Oscar Thoughts…

You can read a full list of nominations here, but I thought it best just to note a few little aberrations and nice surprises which the Academy threw our way this year.

  • The Blind Side for Best Picture – I don’t know how, why or for what reason this has happened, but awards boards and ceremonies are becoming increasingly too interested in rewarding the most popular rather than the quanitifiably ‘best’ films of the year. How this syrup-fest slice of mawkish shit has managed to score a few nods, I really don’t know. This nomination does give hope however to all those Hallmark/Lifetime movies about retarded children in inner-city schools or single mothers dealing with cancer that they could one day make the leap up.
  • District 9 for Best Picture – Rewarding a film which was not only popular, but broke all the present rules of blockbuster filmmaking – intelligent plotting, no on wearing catsuits and made on a budget which didn’t allow egomaniacal directorial masturbation. Blomkamp strikes on for all the people out there convinced that summers can be better.
  • Lee Daniels, Best Director for Precious – Not that Precious isn’t specifically well-directed, but there seems a much better argument to have Neill Blomkamp in there for District 9 given his handling of his material. Some of the decisions in Precious make the film play a little flat, which means that some of what should be the most powerful scenes lose much of their intended force.
  • Penelope Cruz for Nine – Yes, she is the only person that comes out of the film with real dignity left intact. No, this does not mean she should be rewarded over Diane Kruger in Inglourious Basterds. Julianne Moore in A Single Man and Rosamund Pike in An Education would also have been more deserving.
  • No Cloudy with a Chance of Meatballs – A film which not only should have been given a nod in the expanded animation category, but also for its sparkling script. Probably one which many Academy members failed to see on the same terms as a film like Up which, my opinion only, it is just as successful as.
  • An Education for Best Adapted Screenplay – The characterisations are not what made An Education a decent film. That is a movie saved from flat direction and a weak script by great acting, so the script getting a nomination, over the wonder that is Where the Wild Things Are, is a travesty.
  • In the Loop for Best Adapted Screenplay – A fantastic, completely deserved nomination for a film which has some great performances but, like The Thick of It, is driven by the foul-mouthed poetry of the script.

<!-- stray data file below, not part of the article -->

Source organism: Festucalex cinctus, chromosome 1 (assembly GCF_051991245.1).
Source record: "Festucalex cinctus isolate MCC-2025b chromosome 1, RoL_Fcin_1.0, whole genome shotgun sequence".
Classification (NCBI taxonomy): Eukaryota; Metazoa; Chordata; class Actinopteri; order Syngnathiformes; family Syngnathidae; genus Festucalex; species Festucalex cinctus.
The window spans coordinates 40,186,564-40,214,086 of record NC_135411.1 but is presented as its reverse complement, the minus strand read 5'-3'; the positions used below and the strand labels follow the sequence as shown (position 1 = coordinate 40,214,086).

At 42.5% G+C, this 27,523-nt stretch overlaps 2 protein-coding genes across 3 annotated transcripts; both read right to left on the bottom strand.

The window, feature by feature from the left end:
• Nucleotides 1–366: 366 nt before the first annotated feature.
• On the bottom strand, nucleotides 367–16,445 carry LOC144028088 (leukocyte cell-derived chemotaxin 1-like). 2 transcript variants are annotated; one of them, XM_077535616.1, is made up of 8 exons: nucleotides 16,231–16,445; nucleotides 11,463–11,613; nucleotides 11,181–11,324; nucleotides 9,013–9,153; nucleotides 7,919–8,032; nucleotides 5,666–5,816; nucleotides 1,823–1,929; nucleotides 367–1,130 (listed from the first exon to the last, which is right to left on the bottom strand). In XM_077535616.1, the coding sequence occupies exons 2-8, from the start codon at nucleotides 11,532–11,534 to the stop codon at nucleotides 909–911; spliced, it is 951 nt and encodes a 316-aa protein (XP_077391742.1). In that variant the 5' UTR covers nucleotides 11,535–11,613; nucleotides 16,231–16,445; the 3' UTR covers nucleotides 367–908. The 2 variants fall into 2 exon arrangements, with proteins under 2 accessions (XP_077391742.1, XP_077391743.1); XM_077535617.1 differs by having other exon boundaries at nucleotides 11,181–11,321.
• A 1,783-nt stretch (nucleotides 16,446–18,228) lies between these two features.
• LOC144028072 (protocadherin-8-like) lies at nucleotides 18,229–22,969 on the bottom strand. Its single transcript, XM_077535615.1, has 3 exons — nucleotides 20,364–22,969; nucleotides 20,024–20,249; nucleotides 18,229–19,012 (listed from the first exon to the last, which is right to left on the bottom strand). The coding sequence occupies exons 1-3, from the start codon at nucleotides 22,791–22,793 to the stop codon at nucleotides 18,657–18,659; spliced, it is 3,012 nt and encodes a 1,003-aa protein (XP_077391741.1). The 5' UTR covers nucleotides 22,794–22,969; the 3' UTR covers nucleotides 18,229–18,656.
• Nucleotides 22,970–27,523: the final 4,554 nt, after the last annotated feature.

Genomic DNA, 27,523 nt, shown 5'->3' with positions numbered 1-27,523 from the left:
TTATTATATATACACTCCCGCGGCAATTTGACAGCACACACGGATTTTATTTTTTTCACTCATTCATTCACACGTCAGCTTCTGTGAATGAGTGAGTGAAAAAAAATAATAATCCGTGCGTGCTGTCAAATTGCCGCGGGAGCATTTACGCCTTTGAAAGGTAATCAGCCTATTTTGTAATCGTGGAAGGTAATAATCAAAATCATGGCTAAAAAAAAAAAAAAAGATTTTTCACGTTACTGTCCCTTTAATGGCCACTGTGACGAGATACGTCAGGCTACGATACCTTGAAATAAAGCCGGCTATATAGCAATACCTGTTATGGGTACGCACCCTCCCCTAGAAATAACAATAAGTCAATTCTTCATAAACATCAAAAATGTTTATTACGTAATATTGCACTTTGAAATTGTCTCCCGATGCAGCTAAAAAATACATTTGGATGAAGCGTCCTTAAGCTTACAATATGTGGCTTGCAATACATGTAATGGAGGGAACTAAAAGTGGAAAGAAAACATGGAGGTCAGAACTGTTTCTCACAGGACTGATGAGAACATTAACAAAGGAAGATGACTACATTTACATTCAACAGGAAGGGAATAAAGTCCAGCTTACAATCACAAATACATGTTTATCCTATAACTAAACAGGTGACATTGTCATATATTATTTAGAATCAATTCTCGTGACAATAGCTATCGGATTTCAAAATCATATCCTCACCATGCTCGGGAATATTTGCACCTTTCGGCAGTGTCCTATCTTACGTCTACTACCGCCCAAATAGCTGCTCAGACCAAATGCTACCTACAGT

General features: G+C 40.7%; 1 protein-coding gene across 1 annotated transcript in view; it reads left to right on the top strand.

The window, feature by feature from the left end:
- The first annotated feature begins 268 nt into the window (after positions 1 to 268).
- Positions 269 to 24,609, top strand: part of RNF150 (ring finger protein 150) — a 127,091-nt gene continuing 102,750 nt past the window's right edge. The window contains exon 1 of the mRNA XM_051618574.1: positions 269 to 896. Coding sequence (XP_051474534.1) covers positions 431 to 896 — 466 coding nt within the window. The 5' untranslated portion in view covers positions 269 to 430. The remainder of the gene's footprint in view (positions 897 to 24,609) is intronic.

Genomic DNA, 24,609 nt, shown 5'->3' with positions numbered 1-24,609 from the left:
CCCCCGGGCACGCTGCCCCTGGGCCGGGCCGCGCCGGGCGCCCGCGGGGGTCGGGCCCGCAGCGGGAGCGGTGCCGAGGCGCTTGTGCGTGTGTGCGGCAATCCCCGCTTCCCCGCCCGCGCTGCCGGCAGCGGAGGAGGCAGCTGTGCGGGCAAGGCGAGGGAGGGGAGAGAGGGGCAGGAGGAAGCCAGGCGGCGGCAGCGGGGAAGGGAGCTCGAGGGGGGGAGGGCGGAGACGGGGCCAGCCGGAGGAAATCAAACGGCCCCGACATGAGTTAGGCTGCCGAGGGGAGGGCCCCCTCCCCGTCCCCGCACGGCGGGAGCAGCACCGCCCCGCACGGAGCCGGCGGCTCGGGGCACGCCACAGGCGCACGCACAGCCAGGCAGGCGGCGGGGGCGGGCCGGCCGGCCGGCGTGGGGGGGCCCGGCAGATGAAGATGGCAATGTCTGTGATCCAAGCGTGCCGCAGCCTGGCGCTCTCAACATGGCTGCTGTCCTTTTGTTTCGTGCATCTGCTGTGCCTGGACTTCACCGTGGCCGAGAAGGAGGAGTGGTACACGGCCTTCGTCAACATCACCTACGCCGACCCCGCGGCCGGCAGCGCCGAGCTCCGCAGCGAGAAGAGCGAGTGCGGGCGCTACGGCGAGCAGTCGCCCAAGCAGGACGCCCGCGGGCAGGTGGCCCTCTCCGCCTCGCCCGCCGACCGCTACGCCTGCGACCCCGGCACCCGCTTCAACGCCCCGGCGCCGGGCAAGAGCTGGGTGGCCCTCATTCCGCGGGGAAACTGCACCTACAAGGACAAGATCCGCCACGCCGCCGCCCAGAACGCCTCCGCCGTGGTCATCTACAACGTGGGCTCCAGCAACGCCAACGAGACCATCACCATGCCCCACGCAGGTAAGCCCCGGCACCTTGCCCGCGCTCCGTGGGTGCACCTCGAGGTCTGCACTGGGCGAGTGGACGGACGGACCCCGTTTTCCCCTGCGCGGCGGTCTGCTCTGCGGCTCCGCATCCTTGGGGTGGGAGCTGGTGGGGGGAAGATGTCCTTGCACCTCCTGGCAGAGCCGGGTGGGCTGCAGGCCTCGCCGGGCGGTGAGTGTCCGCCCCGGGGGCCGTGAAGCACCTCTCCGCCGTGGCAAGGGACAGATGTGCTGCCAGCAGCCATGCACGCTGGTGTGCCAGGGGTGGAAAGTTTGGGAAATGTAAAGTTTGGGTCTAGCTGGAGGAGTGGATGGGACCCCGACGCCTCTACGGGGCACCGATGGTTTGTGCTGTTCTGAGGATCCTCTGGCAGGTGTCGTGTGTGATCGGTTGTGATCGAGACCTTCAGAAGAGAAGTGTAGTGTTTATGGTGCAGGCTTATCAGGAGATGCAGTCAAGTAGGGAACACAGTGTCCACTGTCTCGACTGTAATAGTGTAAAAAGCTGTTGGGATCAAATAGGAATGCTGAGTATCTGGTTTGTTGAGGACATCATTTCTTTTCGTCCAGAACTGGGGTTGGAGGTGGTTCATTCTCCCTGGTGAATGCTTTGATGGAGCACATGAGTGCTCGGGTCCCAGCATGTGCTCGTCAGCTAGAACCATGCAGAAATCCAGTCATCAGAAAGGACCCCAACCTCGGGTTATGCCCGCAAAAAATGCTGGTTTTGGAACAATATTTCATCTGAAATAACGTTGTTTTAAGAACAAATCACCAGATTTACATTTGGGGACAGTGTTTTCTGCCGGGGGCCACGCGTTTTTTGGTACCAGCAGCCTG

• Avatar nine, but no script – Avatar gets nine nominations in all the right places. Undoubtedly a breathtaking cinema experience, I’ll allow its Best Picture nod. But the Academy had the sense only to reward Cameron’s direction in the upper categories, meaning that it rightly competes to take home, deservedly, every technical nod it can be given.
  • Nine for Hurt Locker, Eight for Inglourious Basterds – I’ve had a short-term turnaround in Inglourious Basterds, a film I didn’t enjoy in first watch, liked more on second and now fucking love. Eight nods is right. The Hurt Locker, the only film from the past year considered for my Best of Decade list, is a deserved recipient of nine nominations, with the script and Bigelow’s direction the most likely places for it to be triumphant.
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6 responses

  1. I was a bit disappointed with The Hurt Locker, I was expecting something more documentary-like and realistic but it turned out to be rather Hollywood-ized (maverick main character taking silly risks that wouldn’t be allowed in real life, that scene where he leads the three of them into a stupid little hunt to find the bomber, the film being basically a string of action scenes, that ending) and if you read what real serving US soldiers have said on it’s IMDB board there are tons of major inaccuracies. I thought Avatar was nothing more than a special effects extravaganza with cardboard characters but I feel this just doesn’t deserve to beat it to Best Picture because of how it handles such a serious subject in a fairly cavalier manner. But I don’t know if any of the other 8 contenders stand a real chance. I wonder what A Serious Man was like (missed it when it came).